United States District Court, D. Colorado
ORDER AND RECOMMENDATION OF UNITED STATES MAGISTRATE
Y. WANG UNITED STATES MAGISTRATE JUDGE
matter comes before the court on two motions:
Defendants Rick Raemsich, Renae Jordan, and Susan Tiona's
Motion to Dismiss Pursuant to Fed.R.Civ.P. 12(b)(6) (the
“Motion to Dismiss”), filed January 24, 2019,
see [#51]; and
Plaintiff Robert JW McCleland's (“Plaintiff”
or “Mr. McCleland”) Motion for Leave to File
Amended Complaint (the “Motion to Amend”), filed
February 14, 2019, see [#59].
presiding judge, the Honorable Philip A. Brimmer, referred
the Motions to the undersigned pursuant to 28 U.S.C. §
636(b) and the Memoranda dated January 25 and February 15,
2019 [#52; #60]. Having reviewed the Motions and associated
briefing, applicable case law, and entire docket, this court
CONSTRUES the Motion to Amend as a Notice of
filing an amended pleading by consent pursuant to
D.C.COLO.LCivR 15.1(a) and respectfully
RECOMMENDS that the Motion to Dismiss be
DENIED AS MOOT.
initiated this action by filing his pro se Complaint
on January 29, 2018, alleging that several Colorado
Department of Corrections employees were and/or are
deliberately indifferent to his serious medical condition of
Hepatitis-C. See generally [#1]. Per the Honorable
Gordon P. Gallagher's directive, Plaintiff filed an
Amended Complaint on March 16, 2018. [#12]. Magistrate Judge
Gallagher then granted Mr. McCleland leave to file a Second
and Third Amended Complaint. See [#16; #19]. Then,
on October 11, 2018, the Honorable Lewis T. Babcock drew
Plaintiff's Third Amended Complaint in its entirety to
Judge Brimmer and the undersigned. See [#21].
United States Marshals Service served the Third Amended
Complaint on the named Defendants. See [#22; #26;
#33; #34; #38]. After the court granted extensions of time to
answer or respond to the Third Amended Complaint but before
Defendants responded, Mr. McCleland sought leave to file a
Fourth Amended Complaint on December 21, 2018. See
[#43]. Because Defendants did not object to Plaintiff's
request, this court construed Plaintiff's Motion as a
Notice of filing an amended pleading by consent pursuant to
D.C.COLO.LCivR 15.1(a), and directed the Clerk of the Court
to docket Plaintiff's Fourth Amended Complaint as the
operative pleading. See [#48]. The Fourth Amended
Complaint became the operative pleading on January 10, 2018.
January 24, 2019, Defendants Rick Raemsich, Deborah Borrego,
Dayna Johnson, Susan Tiona, and Renae Jordan (collectively,
“CDOC Defendants”) filed an Answer to the Fourth
Amended Complaint and Defendants Rick Raemsich, Renae Jordan,
and Susan Tiona filed the instant Motion to Dismiss.
See [#50; #51]. Plaintiff responded to the Motion to
Dismiss on February 14, 2019. See [#58]. That same
day, he also filed the instant Motion to Amend, requesting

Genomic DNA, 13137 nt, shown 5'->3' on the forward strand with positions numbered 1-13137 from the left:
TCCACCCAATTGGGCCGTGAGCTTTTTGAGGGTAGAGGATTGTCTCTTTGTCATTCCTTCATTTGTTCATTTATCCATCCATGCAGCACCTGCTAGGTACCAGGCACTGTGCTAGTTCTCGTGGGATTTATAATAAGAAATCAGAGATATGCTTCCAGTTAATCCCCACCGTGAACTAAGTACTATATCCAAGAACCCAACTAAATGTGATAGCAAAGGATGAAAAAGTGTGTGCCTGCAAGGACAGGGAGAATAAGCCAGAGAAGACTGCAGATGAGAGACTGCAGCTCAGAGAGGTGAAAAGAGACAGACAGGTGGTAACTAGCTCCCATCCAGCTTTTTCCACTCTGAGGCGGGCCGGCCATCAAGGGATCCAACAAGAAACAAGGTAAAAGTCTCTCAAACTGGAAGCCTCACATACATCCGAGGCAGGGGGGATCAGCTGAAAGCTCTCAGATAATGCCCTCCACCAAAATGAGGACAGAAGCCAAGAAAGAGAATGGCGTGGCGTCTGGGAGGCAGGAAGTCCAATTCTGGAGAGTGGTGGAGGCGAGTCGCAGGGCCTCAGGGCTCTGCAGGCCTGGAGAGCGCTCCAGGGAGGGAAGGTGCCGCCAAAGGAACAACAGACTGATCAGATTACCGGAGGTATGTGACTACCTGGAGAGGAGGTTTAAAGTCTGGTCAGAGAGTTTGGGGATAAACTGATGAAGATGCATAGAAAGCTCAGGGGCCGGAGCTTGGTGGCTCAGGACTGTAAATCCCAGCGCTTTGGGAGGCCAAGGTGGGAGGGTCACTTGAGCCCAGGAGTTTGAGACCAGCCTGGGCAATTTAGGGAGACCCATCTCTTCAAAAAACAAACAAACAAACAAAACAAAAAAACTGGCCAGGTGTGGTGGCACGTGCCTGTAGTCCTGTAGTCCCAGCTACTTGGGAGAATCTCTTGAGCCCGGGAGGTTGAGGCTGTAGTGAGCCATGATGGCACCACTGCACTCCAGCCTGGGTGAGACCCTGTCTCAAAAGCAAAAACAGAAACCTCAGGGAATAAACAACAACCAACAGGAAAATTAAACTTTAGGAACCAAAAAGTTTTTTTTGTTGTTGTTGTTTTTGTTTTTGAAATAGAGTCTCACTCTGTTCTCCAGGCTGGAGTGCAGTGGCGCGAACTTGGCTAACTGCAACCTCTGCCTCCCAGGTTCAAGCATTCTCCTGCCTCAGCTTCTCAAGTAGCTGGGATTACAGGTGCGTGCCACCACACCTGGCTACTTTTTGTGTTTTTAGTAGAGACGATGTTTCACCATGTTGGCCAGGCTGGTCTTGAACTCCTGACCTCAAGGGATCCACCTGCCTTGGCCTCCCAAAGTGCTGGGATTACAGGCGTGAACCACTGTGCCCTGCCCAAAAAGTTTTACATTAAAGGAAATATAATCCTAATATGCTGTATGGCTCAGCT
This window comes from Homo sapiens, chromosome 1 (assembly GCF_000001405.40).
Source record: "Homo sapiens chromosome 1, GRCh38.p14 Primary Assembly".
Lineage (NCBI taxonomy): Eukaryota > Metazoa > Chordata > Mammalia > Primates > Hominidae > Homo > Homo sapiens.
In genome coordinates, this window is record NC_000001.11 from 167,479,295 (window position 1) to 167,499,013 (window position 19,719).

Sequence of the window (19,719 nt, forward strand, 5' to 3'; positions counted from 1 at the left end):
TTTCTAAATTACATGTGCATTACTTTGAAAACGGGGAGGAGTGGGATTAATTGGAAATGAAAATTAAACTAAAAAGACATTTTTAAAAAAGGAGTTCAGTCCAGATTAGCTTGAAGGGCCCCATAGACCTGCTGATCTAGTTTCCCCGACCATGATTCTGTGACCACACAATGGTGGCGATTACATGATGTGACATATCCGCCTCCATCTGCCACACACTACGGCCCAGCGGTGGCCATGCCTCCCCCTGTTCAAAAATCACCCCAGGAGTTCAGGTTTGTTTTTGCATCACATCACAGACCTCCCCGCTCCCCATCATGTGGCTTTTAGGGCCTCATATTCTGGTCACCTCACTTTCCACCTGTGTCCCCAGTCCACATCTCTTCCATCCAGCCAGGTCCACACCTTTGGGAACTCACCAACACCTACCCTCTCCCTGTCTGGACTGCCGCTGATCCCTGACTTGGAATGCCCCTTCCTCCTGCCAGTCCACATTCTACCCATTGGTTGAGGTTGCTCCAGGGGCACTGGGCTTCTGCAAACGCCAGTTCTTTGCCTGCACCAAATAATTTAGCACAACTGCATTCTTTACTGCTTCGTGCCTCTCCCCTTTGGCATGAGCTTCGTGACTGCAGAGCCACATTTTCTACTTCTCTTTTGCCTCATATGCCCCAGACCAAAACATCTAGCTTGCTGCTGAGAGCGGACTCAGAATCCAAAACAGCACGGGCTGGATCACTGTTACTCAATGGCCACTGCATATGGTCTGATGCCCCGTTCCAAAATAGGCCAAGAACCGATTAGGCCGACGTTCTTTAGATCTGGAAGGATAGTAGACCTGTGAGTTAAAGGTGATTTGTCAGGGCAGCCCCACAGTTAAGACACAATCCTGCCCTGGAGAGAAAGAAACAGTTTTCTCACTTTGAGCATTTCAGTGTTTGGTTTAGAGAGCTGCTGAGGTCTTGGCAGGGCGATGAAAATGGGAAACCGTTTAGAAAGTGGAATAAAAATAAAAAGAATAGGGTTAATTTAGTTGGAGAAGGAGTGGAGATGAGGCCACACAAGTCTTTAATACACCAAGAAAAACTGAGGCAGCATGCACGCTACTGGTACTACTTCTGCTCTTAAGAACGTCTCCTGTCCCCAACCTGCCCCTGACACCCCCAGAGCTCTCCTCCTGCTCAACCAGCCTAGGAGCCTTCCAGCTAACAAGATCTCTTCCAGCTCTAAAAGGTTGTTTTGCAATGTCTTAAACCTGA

leave to file a Fifth Amended Complaint. See [#59].
The CDOC Defendants have since responded to the Motion to
Amend, indicating that they do not oppose the requested
relief. See [#62]. Thus, this court concludes that
the Motions are ripe for resolution.
15(a)(2) of the Federal Rules of Civil Procedure governs the
instant Motion to Amend, and provides that leave to amend
“shall be freely given when justice so requires.”
Fed.R.Civ.P. 15(a)(2). The court may refuse leave to amend
upon a showing of undue delay, undue prejudice to the
opposing party, bad faith or dilatory motive, failure to cure
deficiencies by amendments previously allowed, or futility of
amendment. Frank v. U.S. West, Inc., 3 F.3d 1357,
1365 (10th Cir. 1993). The District's Local Rule of Civil
Practice 15.1(a) also contemplates that a party may file an
amended pleading with the consent of the opposing party.
D.C.COLO.LCivR 15.1(a). Whether to allow amendment is within
the trial court's discretion. Burks v. Oklahoma
Publ'g Co., 81 F.3d 975, 978-79 (10th Cir. 1996).
Mr. McCleland seeks leave to file a Fifth Amended Complaint
to address the deficiencies identified in the Motion to
Dismiss. See [#59]. The CDOC Defendants do not
oppose the Motion to Amend. [#62 at ¶ 8]. Thus, this
court construes the Motion to Amend as a Notice of filing an
amended pleading by consent pursuant to D.C.COLO.LCivR
15.1(a), rendering the Fifth Amended Complaint the operative
pleading in this matter.
an amended pleading supersedes the pleading it modifies,
thereby mooting any motions to dismiss directed at an
inoperative pleading. See Gotfredson v. Larsen LP,
432 F.Supp.2d 1163, 1172 (D. Colo. 2006). Accordingly, the
Motion to Dismiss is directed at an inoperative pleading,
rendering it moot. See Strich v. United States, No.
09-cv-01913-REB-KLM, 2010 WL 14826, at *1 (D. Colo. Jan. 11,
2010) (citations omitted) (“The filing of an amended
complaint moots a motion to dismiss directed at the complaint
that is supplanted and superseded.”). Indeed, the CDOC
Defendants appear to concede this point in their Response to
the Motion to Amend, and assert, “[t]o the extent that
there are defects in Plaintiff's Fifth ...